Professional golfer Kevin Beirth faces imprisonment for allegedly breaching undertakings he gave the High Court five years ago with regard to his holding himself out as a member of the Professional Golfers’ Association.
Barrister Stephen B. Byrne, counsel for the PGA, told Mr Justice Anthony Barr in the High Court Friday that Beirth had breached undertakings he had given the court in 2013 under which he had promised not to hold himself out as a member of the PGA.
Mr Byrne, who appeared with solicitors Mason Hayes and Curran, was granted leave to issue proceedings seeking to attach and commit Beirth to prison for contempt of court.
He told the court Mr Beirth had previously been a member of the PGA but had been expelled following a disciplinary process in 2012.
“Notwithstanding his expulsion from the Association he had continued to hold himself out as a PGA professional, passing himself off as a PGA golf coach and infringing trademarks of the Association,” Mr Byrne said.
Following legal proceedings which had ended with a settlement on August 27, 2013, Beirth had given the court undertakings not to provide any service allegedly endorsed by or associated with the PGA. He had also undertaken not to hold himself out to be an Irish PGA professional or a member of the International PGA.
Mr Byrne said that in the five-year-period since the making of High Court orders there had been periodic breaches of his undertakings but these had been rectified. Recently the PGA had become award that Mr Beirth was offering lessons at a golf centre near Swords and describing himself as a PGA instructor which he was not.
Although he had been contacted by phone during August and September and told of threatened legal proceedings against him he had not responded and his former solicitors had informed the PGA that they no longer represented him. It was believed the property where he previously resided had been rented out.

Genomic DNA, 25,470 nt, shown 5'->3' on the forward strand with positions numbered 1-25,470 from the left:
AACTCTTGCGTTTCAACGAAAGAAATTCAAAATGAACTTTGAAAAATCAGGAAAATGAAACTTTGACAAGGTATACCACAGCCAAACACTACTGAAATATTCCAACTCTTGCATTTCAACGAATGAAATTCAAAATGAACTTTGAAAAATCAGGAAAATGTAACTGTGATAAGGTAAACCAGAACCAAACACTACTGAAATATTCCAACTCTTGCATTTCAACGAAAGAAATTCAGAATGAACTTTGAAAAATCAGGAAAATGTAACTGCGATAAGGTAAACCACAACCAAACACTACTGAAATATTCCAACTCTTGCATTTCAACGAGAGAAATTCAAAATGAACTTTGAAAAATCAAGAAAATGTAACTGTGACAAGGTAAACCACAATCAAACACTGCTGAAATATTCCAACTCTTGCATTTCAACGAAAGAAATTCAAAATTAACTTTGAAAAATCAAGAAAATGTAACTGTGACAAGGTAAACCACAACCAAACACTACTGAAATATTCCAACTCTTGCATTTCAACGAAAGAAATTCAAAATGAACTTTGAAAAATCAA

Mr Byrne told the court that there had been difficulties serving him with legal proceedings at his former address at Milesian Lawn, Feltrim, Swords, Co Dublin, and a summons server had been told he was out of the country for a number of weeks.
“He holds himself out wrongly as a PGA golf coach and there is considerable urgency from the PGA’s perspective as it has invested a lot of money in protecting its brands,” Mr Byrne said.
Judge Barr granted the PGA leave to issue a motion seeking his attachment and committal and returned the proceedings until next Friday. He allowed the Association leave to serve Beirth by leaving documents at his last known address, also with a neighbour and by e-mail.
The judge said he was satisfied Mr Beirth was acting in a deliberate and conscious manner in violation of the undertakings he had given to the High Court back in 2013 and that his conduct could constitute serious harm to the PGA and to its reputation and also to its commercial standing.
The Belfry-based Professional Golfers Association is most commonly referred to by the acronym, the “PGA,” and owns one of the best known sports brands in the world. It has an Irish regional office in Dundalk and has a registered trademark crest.